When human rights hang in the balance, we who speak up for animals are often told to zip it. This isn’t the time to be concerned about other species, the argument goes–we must first resolve the problems facing various members of our own species.
That’s tommyrot. We absolutely must not put animal abuse on the back burner. More power to anyone fighting any form of prejudice or abuse, but injustice is not some narrow issue that you can only care about when it affects the group that you identify with the most closely. Believing in justice means believing in principles, understanding how it affects more than just yourself, your family, your nation, your gender, and your race. As Connie Salamone, founder of New York’s Vegetarian Feminists’ Collective said, “It’s hard to argue for women’s rights when your mouth is full of the remains of a small tortured bird.”
Now that racial abuse and misogyny are as glaringly obvious as an oncoming headlight, it’s even more important to understand what links all rights movements. In the HBO special I Am an Animal, I read some of PETA’s hate mail out loud. The majority of it, like the nastiness that appears on PETA’s Twitter accounts today, was from self-identified sexists and homophobes, grinning trophy hunters, and people who get a kick out of spelling out hateful messages with the bodies of rabbits and coyotes they’ve shot. They remind us that all serial killers of humans have a history of harming animals. PETA’s gay staffers receive graphic descriptions of sexual acts, and I receive lewd suggestions as well as pictures of myself with my eyes crossed out.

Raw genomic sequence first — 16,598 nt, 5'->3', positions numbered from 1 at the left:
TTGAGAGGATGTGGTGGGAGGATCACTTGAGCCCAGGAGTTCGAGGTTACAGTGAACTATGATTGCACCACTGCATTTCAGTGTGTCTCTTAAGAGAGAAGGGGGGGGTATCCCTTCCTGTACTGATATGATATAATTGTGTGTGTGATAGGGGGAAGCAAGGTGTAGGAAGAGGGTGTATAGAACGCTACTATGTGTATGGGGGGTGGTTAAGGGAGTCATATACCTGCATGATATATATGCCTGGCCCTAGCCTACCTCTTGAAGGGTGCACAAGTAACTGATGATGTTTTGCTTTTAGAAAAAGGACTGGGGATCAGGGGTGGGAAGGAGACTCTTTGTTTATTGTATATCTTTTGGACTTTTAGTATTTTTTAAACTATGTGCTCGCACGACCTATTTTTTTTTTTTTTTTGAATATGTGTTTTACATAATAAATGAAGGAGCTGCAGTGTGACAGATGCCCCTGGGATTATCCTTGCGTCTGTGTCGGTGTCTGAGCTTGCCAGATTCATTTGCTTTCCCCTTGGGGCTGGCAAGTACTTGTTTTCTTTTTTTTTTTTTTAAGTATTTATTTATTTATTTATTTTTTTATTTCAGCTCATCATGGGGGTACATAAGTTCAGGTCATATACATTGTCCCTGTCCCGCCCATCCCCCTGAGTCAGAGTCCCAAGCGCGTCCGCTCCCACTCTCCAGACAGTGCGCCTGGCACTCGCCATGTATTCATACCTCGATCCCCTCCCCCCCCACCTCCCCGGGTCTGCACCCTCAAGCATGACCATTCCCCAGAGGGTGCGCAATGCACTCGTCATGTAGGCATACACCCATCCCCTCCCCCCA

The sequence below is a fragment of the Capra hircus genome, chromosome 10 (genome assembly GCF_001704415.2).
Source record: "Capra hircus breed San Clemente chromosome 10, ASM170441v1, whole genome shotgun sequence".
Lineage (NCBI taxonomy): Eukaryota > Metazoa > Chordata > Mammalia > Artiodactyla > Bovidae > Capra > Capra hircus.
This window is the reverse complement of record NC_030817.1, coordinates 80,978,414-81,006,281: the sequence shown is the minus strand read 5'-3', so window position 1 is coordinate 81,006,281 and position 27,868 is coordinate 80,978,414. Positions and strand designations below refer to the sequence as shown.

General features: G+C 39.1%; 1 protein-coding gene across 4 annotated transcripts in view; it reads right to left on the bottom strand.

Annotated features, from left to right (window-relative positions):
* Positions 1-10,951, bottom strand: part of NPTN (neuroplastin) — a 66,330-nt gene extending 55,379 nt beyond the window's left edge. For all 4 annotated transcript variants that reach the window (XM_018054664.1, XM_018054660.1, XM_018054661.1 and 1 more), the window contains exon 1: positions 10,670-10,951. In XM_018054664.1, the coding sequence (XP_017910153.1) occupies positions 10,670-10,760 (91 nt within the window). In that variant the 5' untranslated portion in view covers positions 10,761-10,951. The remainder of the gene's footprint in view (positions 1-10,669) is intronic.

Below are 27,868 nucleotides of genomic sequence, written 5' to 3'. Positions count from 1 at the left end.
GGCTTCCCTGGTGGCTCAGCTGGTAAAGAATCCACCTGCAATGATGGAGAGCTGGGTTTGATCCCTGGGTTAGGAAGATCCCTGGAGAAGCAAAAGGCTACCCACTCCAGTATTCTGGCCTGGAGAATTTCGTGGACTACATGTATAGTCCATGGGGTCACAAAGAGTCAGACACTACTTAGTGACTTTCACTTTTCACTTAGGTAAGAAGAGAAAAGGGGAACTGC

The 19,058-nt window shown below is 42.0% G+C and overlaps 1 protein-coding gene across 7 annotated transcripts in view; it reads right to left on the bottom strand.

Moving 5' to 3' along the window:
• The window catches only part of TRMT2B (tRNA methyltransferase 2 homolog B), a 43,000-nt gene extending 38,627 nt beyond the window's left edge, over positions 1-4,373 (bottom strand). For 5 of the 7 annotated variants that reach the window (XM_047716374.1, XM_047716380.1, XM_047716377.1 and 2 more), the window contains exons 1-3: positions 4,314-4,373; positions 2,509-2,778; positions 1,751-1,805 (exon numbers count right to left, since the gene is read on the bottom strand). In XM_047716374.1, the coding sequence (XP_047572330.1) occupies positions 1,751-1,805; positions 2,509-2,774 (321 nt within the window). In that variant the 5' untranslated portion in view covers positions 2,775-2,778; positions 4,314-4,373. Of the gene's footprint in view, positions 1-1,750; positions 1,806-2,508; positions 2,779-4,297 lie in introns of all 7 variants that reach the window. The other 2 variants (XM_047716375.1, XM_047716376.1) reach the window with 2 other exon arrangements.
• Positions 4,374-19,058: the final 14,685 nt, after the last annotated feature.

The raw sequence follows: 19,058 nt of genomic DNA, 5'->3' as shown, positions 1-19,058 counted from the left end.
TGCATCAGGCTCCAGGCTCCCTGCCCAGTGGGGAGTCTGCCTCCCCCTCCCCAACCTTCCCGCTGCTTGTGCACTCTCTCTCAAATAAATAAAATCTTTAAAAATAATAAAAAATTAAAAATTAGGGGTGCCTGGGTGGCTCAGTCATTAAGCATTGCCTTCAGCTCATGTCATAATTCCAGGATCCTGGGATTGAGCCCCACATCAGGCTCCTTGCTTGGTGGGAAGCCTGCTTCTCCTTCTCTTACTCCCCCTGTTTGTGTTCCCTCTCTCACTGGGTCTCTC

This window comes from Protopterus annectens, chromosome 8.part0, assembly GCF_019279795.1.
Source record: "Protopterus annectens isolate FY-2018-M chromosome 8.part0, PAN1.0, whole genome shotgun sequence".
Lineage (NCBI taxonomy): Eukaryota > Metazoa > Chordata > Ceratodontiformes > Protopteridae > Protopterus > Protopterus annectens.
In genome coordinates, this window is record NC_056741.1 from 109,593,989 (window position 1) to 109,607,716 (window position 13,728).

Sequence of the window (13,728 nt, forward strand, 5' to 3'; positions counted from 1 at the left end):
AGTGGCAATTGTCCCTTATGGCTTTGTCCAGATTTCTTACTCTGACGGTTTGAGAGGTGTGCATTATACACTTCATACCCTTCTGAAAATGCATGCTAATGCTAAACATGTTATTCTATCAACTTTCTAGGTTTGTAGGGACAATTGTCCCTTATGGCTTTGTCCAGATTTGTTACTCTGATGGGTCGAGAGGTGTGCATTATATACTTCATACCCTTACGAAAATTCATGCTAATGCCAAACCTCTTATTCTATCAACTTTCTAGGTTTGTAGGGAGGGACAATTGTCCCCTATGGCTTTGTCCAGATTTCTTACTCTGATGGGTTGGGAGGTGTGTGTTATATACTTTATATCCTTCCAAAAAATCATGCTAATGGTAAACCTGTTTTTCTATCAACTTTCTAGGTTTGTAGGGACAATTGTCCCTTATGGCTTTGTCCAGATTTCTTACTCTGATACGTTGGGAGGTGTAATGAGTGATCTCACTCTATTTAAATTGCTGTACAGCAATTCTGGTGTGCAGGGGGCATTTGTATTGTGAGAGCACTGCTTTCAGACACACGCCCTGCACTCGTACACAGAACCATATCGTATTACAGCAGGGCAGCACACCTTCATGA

Henry Bergh, founder of the ASPCA, who also won the first US court case about child abuse, said that if you teach a child not to step on a caterpillar, you do as much for the child as you do for the caterpillar. And Dr. Martin Luther King Jr. rightly noted, “Injustice anywhere is a threat to justice everywhere,” when he was criticized for objecting to the Vietnam War by those who thought he should restrict his activism to racial discrimination.
Bullying and violence aren’t limited to acts against humans any more than they’re limited to acts against certain races or a single gender. Animal rights proponents embrace the words of civil rights activist and feminist Audre Lorde, who said,
A few years ago, scientists and philosophers issued the Cambridge Declaration on Consciousness, calling on humanity to recognize the rights of other species and saying, “The weight of evidence indicates that humans are not unique in possessing the neurological substrates that generate consciousness. Nonhuman animals, including all mammals and birds, and many other creatures, including octopuses, also possess [them].”
If ever there were a time to broaden our objections to discrimination against anyone–whether Muslims, people with disabilities, or any other living beings–it is now.
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